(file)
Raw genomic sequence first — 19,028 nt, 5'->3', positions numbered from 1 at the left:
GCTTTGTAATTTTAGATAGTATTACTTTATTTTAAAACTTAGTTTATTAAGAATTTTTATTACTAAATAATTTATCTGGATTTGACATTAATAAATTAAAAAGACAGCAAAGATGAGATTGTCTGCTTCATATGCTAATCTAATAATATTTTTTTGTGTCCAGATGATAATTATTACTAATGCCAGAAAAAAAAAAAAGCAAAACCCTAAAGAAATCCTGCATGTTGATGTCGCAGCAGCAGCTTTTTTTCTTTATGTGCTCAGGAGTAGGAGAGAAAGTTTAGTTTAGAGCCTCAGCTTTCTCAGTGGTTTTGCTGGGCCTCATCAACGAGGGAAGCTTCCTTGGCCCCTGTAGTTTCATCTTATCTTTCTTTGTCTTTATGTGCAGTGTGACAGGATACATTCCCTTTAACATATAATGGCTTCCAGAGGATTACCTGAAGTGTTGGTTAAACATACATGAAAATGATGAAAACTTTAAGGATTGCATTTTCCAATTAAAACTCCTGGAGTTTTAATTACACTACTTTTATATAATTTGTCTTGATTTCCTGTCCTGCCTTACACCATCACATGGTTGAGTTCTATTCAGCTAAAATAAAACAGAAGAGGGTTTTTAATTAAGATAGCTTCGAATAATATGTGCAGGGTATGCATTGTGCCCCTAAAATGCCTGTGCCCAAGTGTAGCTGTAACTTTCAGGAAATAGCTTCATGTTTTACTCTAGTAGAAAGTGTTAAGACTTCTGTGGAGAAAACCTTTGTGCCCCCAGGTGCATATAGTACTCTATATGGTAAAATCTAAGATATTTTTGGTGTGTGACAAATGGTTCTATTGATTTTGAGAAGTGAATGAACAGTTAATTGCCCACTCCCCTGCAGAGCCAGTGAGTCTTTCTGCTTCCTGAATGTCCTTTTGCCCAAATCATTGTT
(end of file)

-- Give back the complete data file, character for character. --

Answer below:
Raw genomic sequence first — 19,028 nt, 5'->3', positions numbered from 1 at the left:
GCTTTGTAATTTTAGATAGTATTACTTTATTTTAAAACTTAGTTTATTAAGAATTTTTATTACTAAATAATTTATCTGGATTTGACATTAATAAATTAAAAAGACAGCAAAGATGAGATTGTCTGCTTCATATGCTAATCTAATAATATTTTTTTGTGTCCAGATGATAATTATTACTAATGCCAGAAAAAAAAAAAAGCAAAACCCTAAAGAAATCCTGCATGTTGATGTCGCAGCAGCAGCTTTTTTTCTTTATGTGCTCAGGAGTAGGAGAGAAAGTTTAGTTTAGAGCCTCAGCTTTCTCAGTGGTTTTGCTGGGCCTCATCAACGAGGGAAGCTTCCTTGGCCCCTGTAGTTTCATCTTATCTTTCTTTGTCTTTATGTGCAGTGTGACAGGATACATTCCCTTTAACATATAATGGCTTCCAGAGGATTACCTGAAGTGTTGGTTAAACATACATGAAAATGATGAAAACTTTAAGGATTGCATTTTCCAATTAAAACTCCTGGAGTTTTAATTACACTACTTTTATATAATTTGTCTTGATTTCCTGTCCTGCCTTACACCATCACATGGTTGAGTTCTATTCAGCTAAAATAAAACAGAAGAGGGTTTTTAATTAAGATAGCTTCGAATAATATGTGCAGGGTATGCATTGTGCCCCTAAAATGCCTGTGCCCAAGTGTAGCTGTAACTTTCAGGAAATAGCTTCATGTTTTACTCTAGTAGAAAGTGTTAAGACTTCTGTGGAGAAAACCTTTGTGCCCCCAGGTGCATATAGTACTCTATATGGTAAAATCTAAGATATTTTTGGTGTGTGACAAATGGTTCTATTGATTTTGAGAAGTGAATGAACAGTTAATTGCCCACTCCCCTGCAGAGCCAGTGAGTCTTTCTGCTTCCTGAATGTCCTTTTGCCCAAATCATTGTT